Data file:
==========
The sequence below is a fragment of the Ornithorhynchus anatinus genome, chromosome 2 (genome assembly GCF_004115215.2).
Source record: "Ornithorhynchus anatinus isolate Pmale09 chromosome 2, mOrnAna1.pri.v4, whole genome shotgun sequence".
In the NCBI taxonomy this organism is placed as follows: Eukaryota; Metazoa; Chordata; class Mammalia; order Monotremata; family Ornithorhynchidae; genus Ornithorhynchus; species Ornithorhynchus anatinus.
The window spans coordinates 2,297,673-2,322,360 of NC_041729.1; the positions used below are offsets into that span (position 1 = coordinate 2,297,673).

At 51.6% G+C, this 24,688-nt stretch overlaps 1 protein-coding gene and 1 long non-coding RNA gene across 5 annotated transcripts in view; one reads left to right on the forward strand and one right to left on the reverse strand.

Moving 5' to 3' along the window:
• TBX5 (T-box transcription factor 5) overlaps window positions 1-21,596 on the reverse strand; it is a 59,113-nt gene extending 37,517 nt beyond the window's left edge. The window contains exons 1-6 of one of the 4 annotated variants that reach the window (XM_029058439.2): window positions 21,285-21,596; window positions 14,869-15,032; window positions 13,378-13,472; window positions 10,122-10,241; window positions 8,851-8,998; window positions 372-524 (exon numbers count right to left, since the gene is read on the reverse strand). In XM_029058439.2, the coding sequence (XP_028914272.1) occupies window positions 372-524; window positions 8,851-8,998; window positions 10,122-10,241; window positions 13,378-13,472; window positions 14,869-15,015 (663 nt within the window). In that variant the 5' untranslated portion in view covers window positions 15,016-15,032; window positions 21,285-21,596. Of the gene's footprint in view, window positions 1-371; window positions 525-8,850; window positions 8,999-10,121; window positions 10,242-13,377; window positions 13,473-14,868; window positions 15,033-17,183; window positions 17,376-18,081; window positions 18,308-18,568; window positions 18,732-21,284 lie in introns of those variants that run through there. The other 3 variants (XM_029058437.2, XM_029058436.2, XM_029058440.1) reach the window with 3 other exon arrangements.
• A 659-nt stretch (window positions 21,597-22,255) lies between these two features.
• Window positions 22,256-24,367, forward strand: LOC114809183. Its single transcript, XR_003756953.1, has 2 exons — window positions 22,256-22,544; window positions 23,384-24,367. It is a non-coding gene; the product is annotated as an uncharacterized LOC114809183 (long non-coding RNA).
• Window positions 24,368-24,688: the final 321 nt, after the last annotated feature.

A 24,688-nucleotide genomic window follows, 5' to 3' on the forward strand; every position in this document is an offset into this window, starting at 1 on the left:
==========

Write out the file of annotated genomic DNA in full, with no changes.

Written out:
The sequence below is a fragment of the Ornithorhynchus anatinus genome, chromosome 2 (genome assembly GCF_004115215.2).
Source record: "Ornithorhynchus anatinus isolate Pmale09 chromosome 2, mOrnAna1.pri.v4, whole genome shotgun sequence".
In the NCBI taxonomy this organism is placed as follows: Eukaryota; Metazoa; Chordata; class Mammalia; order Monotremata; family Ornithorhynchidae; genus Ornithorhynchus; species Ornithorhynchus anatinus.
The window spans coordinates 2,297,673-2,322,360 of NC_041729.1; the positions used below are offsets into that span (position 1 = coordinate 2,297,673).

At 51.6% G+C, this 24,688-nt stretch overlaps 1 protein-coding gene and 1 long non-coding RNA gene across 5 annotated transcripts in view; one reads left to right on the forward strand and one right to left on the reverse strand.

Moving 5' to 3' along the window:
• TBX5 (T-box transcription factor 5) overlaps window positions 1-21,596 on the reverse strand; it is a 59,113-nt gene extending 37,517 nt beyond the window's left edge. The window contains exons 1-6 of one of the 4 annotated variants that reach the window (XM_029058439.2): window positions 21,285-21,596; window positions 14,869-15,032; window positions 13,378-13,472; window positions 10,122-10,241; window positions 8,851-8,998; window positions 372-524 (exon numbers count right to left, since the gene is read on the reverse strand). In XM_029058439.2, the coding sequence (XP_028914272.1) occupies window positions 372-524; window positions 8,851-8,998; window positions 10,122-10,241; window positions 13,378-13,472; window positions 14,869-15,015 (663 nt within the window). In that variant the 5' untranslated portion in view covers window positions 15,016-15,032; window positions 21,285-21,596. Of the gene's footprint in view, window positions 1-371; window positions 525-8,850; window positions 8,999-10,121; window positions 10,242-13,377; window positions 13,473-14,868; window positions 15,033-17,183; window positions 17,376-18,081; window positions 18,308-18,568; window positions 18,732-21,284 lie in introns of those variants that run through there. The other 3 variants (XM_029058437.2, XM_029058436.2, XM_029058440.1) reach the window with 3 other exon arrangements.
• A 659-nt stretch (window positions 21,597-22,255) lies between these two features.
• Window positions 22,256-24,367, forward strand: LOC114809183. Its single transcript, XR_003756953.1, has 2 exons — window positions 22,256-22,544; window positions 23,384-24,367. It is a non-coding gene; the product is annotated as an uncharacterized LOC114809183 (long non-coding RNA).
• Window positions 24,368-24,688: the final 321 nt, after the last annotated feature.

A 24,688-nucleotide genomic window follows, 5' to 3' on the forward strand; every position in this document is an offset into this window, starting at 1 on the left: